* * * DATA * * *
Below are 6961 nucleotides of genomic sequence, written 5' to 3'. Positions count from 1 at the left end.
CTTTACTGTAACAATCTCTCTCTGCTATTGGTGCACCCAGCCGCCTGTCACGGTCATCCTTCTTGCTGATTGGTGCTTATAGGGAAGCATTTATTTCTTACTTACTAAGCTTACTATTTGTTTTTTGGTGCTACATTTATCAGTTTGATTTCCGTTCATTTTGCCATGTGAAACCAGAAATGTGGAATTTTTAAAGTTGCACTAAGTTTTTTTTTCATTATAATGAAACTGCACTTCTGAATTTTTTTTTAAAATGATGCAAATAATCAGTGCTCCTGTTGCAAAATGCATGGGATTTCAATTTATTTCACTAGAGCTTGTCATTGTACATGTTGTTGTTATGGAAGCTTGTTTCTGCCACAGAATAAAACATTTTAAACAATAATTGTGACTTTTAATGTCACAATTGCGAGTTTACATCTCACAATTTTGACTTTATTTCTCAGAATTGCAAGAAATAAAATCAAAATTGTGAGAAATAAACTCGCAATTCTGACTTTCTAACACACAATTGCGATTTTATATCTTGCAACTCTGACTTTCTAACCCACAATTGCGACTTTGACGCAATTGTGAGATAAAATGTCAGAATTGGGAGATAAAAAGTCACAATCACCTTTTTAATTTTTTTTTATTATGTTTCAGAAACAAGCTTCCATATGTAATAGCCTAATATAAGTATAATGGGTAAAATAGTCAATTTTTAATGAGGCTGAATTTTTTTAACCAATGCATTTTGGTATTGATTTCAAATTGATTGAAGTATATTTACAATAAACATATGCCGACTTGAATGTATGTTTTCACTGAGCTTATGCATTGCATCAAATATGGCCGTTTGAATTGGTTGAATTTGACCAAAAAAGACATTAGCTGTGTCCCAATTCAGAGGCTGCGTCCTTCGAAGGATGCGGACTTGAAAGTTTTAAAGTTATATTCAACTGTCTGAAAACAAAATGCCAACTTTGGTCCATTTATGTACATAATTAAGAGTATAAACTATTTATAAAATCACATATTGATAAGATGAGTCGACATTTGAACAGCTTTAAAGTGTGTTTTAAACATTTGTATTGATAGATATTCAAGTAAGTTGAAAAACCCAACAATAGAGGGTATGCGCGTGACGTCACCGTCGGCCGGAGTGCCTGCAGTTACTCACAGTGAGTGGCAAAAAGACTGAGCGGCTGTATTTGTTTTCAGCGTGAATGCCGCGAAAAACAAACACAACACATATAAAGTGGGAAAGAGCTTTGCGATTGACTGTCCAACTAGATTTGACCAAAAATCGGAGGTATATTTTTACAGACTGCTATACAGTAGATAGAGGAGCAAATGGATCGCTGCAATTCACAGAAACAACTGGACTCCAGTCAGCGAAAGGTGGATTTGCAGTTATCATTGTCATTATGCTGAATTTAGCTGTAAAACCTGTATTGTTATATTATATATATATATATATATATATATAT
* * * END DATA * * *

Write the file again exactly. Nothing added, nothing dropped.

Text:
Below are 6961 nucleotides of genomic sequence, written 5' to 3'. Positions count from 1 at the left end.
CTTTACTGTAACAATCTCTCTCTGCTATTGGTGCACCCAGCCGCCTGTCACGGTCATCCTTCTTGCTGATTGGTGCTTATAGGGAAGCATTTATTTCTTACTTACTAAGCTTACTATTTGTTTTTTGGTGCTACATTTATCAGTTTGATTTCCGTTCATTTTGCCATGTGAAACCAGAAATGTGGAATTTTTAAAGTTGCACTAAGTTTTTTTTTCATTATAATGAAACTGCACTTCTGAATTTTTTTTTAAAATGATGCAAATAATCAGTGCTCCTGTTGCAAAATGCATGGGATTTCAATTTATTTCACTAGAGCTTGTCATTGTACATGTTGTTGTTATGGAAGCTTGTTTCTGCCACAGAATAAAACATTTTAAACAATAATTGTGACTTTTAATGTCACAATTGCGAGTTTACATCTCACAATTTTGACTTTATTTCTCAGAATTGCAAGAAATAAAATCAAAATTGTGAGAAATAAACTCGCAATTCTGACTTTCTAACACACAATTGCGATTTTATATCTTGCAACTCTGACTTTCTAACCCACAATTGCGACTTTGACGCAATTGTGAGATAAAATGTCAGAATTGGGAGATAAAAAGTCACAATCACCTTTTTAATTTTTTTTTATTATGTTTCAGAAACAAGCTTCCATATGTAATAGCCTAATATAAGTATAATGGGTAAAATAGTCAATTTTTAATGAGGCTGAATTTTTTTAACCAATGCATTTTGGTATTGATTTCAAATTGATTGAAGTATATTTACAATAAACATATGCCGACTTGAATGTATGTTTTCACTGAGCTTATGCATTGCATCAAATATGGCCGTTTGAATTGGTTGAATTTGACCAAAAAAGACATTAGCTGTGTCCCAATTCAGAGGCTGCGTCCTTCGAAGGATGCGGACTTGAAAGTTTTAAAGTTATATTCAACTGTCTGAAAACAAAATGCCAACTTTGGTCCATTTATGTACATAATTAAGAGTATAAACTATTTATAAAATCACATATTGATAAGATGAGTCGACATTTGAACAGCTTTAAAGTGTGTTTTAAACATTTGTATTGATAGATATTCAAGTAAGTTGAAAAACCCAACAATAGAGGGTATGCGCGTGACGTCACCGTCGGCCGGAGTGCCTGCAGTTACTCACAGTGAGTGGCAAAAAGACTGAGCGGCTGTATTTGTTTTCAGCGTGAATGCCGCGAAAAACAAACACAACACATATAAAGTGGGAAAGAGCTTTGCGATTGACTGTCCAACTAGATTTGACCAAAAATCGGAGGTATATTTTTACAGACTGCTATACAGTAGATAGAGGAGCAAATGGATCGCTGCAATTCACAGAAACAACTGGACTCCAGTCAGCGAAAGGTGGATTTGCAGTTATCATTGTCATTATGCTGAATTTAGCTGTAAAACCTGTATTGTTATATTATATATATATATATATATATATATAT